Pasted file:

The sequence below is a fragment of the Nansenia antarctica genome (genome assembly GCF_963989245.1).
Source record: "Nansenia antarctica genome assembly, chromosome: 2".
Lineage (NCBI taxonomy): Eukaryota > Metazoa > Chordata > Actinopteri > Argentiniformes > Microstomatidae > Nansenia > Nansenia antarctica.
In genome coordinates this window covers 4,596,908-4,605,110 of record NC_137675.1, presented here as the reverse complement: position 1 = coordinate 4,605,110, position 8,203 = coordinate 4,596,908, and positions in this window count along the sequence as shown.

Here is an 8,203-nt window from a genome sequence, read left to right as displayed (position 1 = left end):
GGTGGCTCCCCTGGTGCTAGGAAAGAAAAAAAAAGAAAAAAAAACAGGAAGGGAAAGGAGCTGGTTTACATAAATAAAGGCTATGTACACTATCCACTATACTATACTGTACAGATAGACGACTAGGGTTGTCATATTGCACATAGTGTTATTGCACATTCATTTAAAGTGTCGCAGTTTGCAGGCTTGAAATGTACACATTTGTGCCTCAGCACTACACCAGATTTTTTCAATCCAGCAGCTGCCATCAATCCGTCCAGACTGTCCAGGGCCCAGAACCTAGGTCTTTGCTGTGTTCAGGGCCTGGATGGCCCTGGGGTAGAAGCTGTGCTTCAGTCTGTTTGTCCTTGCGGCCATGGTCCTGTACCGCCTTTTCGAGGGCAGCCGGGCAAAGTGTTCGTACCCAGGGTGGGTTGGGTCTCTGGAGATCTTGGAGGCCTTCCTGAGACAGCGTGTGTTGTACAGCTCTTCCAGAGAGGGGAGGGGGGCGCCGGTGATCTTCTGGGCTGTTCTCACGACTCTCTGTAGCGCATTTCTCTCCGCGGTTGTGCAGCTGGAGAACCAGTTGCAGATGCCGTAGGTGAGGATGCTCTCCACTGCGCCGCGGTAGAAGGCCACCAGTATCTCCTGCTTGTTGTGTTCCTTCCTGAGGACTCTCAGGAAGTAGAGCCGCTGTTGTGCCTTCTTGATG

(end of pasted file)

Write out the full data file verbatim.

The sequence below is a fragment of the Nansenia antarctica genome (genome assembly GCF_963989245.1).
Source record: "Nansenia antarctica genome assembly, chromosome: 2".
Lineage (NCBI taxonomy): Eukaryota > Metazoa > Chordata > Actinopteri > Argentiniformes > Microstomatidae > Nansenia > Nansenia antarctica.
In genome coordinates this window covers 4,596,908-4,605,110 of record NC_137675.1, presented here as the reverse complement: position 1 = coordinate 4,605,110, position 8,203 = coordinate 4,596,908, and positions in this window count along the sequence as shown.

Here is an 8,203-nt window from a genome sequence, read left to right as displayed (position 1 = left end):
GGTGGCTCCCCTGGTGCTAGGAAAGAAAAAAAAAGAAAAAAAAACAGGAAGGGAAAGGAGCTGGTTTACATAAATAAAGGCTATGTACACTATCCACTATACTATACTGTACAGATAGACGACTAGGGTTGTCATATTGCACATAGTGTTATTGCACATTCATTTAAAGTGTCGCAGTTTGCAGGCTTGAAATGTACACATTTGTGCCTCAGCACTACACCAGATTTTTTCAATCCAGCAGCTGCCATCAATCCGTCCAGACTGTCCAGGGCCCAGAACCTAGGTCTTTGCTGTGTTCAGGGCCTGGATGGCCCTGGGGTAGAAGCTGTGCTTCAGTCTGTTTGTCCTTGCGGCCATGGTCCTGTACCGCCTTTTCGAGGGCAGCCGGGCAAAGTGTTCGTACCCAGGGTGGGTTGGGTCTCTGGAGATCTTGGAGGCCTTCCTGAGACAGCGTGTGTTGTACAGCTCTTCCAGAGAGGGGAGGGGGGCGCCGGTGATCTTCTGGGCTGTTCTCACGACTCTCTGTAGCGCATTTCTCTCCGCGGTTGTGCAGCTGGAGAACCAGTTGCAGATGCCGTAGGTGAGGATGCTCTCCACTGCGCCGCGGTAGAAGGCCACCAGTATCTCCTGCTTGTTGTGTTCCTTCCTGAGGACTCTCAGGAAGTAGAGCCGCTGTTGTGCCTTCTTGATG